Extracting Emails

In last week's post I talked about a simple application of web crawling features. This week I want to discuss another application that came to mind, as I was thinking about web crawling.

Let's talk about extracting email addresses from a web page.

Again, the logic is pretty straightforward and Python's readable syntax makes for an easy script. The flow is like this:

  1. Import libraries.
  2. Open web page.
  3. Extract email addresses.

Just like last week, functionality from re and urllib is used:

import re
import urllib

I found that the page at http://www.terc.org/emaillist.html appears to have a nice variety of email addresses. Simply for the sake of this example, it is certainly useful to have a list of differently formatted addresses.

The list of email addresses shall be stored in email_list.

url = 'http://www.terc.org/emaillist.html'
email_list = []

Regular expressions are used here and the pattern used to find email addresses is actually pretty simple:

    pattern = (r'''
               (?xm)
               [\w\-\.]+
               @
               [\w\-\.]{2,}
               ''')

Basically, this is looking for strings that begin with one string that contains alphanumeric chracters, hypens and periods, is followed by the @ symbol and are finally concluded by at least two strings that can also contain alphanumeric characters, hyphens and a period.

Given a URL, the page content gets read into a string, which is then used as parameter for a call to re.findall().

    page = urllib.urlopen(url).read()
    email_list = re.findall(pattern, page)

Web pages often contain the same email address more than once, especially since the above pattern is not distinguishing between email address as part of a mailto: string and those appearing in other parts of a document.

It is pretty straightforward to create a list of unique email addresses, given the data in email_list.

The following snippet creates a new list unique_list that will contain a list of unique email addresses from the opened web page.

    unique_emails = []
    for email in email_list:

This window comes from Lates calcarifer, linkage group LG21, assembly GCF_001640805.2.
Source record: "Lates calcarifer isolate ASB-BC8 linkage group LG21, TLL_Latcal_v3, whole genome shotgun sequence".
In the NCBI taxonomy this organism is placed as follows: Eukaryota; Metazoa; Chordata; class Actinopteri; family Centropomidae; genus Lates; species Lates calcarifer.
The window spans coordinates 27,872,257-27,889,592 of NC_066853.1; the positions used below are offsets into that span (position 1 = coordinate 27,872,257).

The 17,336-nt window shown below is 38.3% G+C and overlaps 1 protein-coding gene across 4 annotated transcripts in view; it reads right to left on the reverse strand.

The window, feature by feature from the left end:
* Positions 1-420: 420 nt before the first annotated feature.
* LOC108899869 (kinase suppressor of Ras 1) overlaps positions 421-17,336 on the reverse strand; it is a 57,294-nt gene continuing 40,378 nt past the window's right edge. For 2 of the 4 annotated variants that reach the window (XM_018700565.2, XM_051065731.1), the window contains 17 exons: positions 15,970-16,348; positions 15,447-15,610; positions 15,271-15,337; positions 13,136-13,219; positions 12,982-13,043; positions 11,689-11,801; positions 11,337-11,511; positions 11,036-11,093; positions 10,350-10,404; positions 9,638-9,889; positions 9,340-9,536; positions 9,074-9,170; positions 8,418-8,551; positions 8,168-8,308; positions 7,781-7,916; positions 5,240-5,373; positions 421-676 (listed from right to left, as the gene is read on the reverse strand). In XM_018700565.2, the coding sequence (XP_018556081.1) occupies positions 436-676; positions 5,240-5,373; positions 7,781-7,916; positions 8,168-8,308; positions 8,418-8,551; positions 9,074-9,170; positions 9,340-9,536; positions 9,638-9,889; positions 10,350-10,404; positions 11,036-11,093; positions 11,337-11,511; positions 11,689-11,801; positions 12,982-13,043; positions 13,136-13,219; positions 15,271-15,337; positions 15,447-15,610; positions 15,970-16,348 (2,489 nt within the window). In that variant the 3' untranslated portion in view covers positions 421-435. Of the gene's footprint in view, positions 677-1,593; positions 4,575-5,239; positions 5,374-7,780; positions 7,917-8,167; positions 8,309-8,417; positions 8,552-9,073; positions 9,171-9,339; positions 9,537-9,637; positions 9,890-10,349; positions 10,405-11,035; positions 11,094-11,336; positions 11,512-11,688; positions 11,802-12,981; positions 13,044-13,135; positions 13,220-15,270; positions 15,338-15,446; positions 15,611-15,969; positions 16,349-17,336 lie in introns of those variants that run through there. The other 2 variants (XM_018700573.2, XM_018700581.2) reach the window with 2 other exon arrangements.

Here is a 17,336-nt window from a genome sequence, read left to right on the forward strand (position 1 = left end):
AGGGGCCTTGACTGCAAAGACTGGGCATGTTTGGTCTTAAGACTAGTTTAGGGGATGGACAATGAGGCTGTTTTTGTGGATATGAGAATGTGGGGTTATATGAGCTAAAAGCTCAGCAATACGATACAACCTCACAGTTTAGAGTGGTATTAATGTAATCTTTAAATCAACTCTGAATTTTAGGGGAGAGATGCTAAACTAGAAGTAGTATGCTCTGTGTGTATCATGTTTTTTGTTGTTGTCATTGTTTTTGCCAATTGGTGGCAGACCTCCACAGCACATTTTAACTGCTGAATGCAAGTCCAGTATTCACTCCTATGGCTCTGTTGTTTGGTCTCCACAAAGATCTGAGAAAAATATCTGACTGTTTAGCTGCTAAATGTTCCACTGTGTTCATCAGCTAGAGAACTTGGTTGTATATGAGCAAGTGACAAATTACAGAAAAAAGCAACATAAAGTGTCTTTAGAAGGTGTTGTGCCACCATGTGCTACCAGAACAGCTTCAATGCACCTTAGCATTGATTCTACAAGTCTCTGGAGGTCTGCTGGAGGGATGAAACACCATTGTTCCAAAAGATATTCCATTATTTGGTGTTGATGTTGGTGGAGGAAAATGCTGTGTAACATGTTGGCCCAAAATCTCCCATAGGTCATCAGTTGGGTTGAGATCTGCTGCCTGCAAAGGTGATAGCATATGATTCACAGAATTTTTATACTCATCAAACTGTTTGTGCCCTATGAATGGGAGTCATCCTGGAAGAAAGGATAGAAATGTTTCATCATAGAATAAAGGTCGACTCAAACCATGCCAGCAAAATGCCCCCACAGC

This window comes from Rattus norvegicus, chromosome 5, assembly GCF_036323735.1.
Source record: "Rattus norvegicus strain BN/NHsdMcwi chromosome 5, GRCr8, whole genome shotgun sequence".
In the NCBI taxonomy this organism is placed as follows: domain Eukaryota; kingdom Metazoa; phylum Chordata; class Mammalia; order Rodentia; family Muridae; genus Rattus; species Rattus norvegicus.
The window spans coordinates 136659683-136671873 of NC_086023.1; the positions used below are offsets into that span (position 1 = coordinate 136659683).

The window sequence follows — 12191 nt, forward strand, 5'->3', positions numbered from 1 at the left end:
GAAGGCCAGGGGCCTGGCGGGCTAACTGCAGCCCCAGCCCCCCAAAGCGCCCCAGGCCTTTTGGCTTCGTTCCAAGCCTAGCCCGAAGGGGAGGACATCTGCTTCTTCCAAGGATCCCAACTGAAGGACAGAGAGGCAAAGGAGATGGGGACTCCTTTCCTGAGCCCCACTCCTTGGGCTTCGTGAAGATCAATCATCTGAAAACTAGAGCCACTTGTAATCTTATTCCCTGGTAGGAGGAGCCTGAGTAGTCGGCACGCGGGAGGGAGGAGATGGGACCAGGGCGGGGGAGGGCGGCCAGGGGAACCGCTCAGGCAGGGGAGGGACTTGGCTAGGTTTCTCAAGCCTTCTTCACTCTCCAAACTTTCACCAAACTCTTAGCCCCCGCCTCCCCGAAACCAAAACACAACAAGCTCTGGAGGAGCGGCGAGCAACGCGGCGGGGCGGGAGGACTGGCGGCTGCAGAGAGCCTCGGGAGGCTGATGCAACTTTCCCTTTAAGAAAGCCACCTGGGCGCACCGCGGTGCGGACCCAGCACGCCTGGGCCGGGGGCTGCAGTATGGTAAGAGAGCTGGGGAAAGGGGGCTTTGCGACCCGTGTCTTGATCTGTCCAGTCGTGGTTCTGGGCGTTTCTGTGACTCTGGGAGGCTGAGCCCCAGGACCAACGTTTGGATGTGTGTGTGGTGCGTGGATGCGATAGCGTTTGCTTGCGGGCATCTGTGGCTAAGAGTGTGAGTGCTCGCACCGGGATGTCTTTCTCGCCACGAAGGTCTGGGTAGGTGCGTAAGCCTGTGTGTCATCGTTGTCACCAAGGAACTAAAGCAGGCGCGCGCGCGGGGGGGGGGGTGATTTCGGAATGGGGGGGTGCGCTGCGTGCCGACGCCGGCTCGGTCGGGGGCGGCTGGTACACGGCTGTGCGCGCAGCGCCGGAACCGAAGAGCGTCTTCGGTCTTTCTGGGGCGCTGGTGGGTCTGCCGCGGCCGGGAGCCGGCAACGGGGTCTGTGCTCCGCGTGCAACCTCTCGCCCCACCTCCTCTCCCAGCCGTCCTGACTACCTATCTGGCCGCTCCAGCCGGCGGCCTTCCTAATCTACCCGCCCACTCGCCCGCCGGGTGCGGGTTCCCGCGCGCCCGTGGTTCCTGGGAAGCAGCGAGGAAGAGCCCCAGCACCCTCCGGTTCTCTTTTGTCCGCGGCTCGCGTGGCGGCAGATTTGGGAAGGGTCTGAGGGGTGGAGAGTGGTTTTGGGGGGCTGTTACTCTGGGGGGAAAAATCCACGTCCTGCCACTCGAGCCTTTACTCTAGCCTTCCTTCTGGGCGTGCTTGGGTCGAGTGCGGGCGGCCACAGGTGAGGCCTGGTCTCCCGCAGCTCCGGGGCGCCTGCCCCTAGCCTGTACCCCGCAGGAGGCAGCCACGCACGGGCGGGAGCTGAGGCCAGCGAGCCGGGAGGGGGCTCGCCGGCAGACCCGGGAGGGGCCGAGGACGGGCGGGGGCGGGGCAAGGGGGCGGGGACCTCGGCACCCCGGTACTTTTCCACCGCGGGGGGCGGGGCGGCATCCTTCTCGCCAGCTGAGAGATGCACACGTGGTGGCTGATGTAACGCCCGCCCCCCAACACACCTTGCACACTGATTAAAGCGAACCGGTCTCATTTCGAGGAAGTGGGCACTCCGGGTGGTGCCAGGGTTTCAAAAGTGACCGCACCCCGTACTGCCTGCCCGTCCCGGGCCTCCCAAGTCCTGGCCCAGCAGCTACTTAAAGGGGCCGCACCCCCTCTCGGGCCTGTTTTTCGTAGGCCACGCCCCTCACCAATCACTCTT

if email not in unique_emails:
            unique_emails = unique_emails + [email]

Nowadays, it makes a lot of sense to not include plain email addresses on web pages any longer. A lot of people have begun modifying addresses slightly and in a way that leaves the intent obvious to human visitors, but often makes them (ideally) much harder to detect for computer programs.

Simple examples include replacing the @ symbol with different characters, inserting obvious out-of-place characters in the domain portion, and so forth.

Modification of existing email address strings is simple enough that it can be automated. First the pattern is changed slightly:

    pattern = (r'''
               (?xm)
               (
               ([\w\-\.]+)
               (@)
               ([\w\-\.]{2,})
               )
               ''')

Several pairs of parentheses are added to form groups of sub-results, which can be referenced individually. Here are the groups in order of appearance:

  1. The entire email address.
  2. The part before the @ symbol.
  3. The @ symbol.
  4. The part after the @ symbol.

This is useful for the following replacement logic.

    replaced_content = re.sub(pattern, r'\2 at \4', page)

The string replaced_content will contain a copy of the original page, except that in all detected email addresses the @ symbol is replaced with ' at '.

This is of course just a simple example of a replacement mechanism. For a larger website with lots of dynamic content and possibly often changing contact information, it might be quite useful to use a similar method to "pre-process" page content to modify any email addresses before displaying them to the user.

Script Kiddies Rejoice

You've just given birth to 10,000 new spammers. :-/

I jest.

Yeah, it was definitevely a

Yeah, it was definitely a consideration. In the end, I honestly didn't believe the risk was all that great though.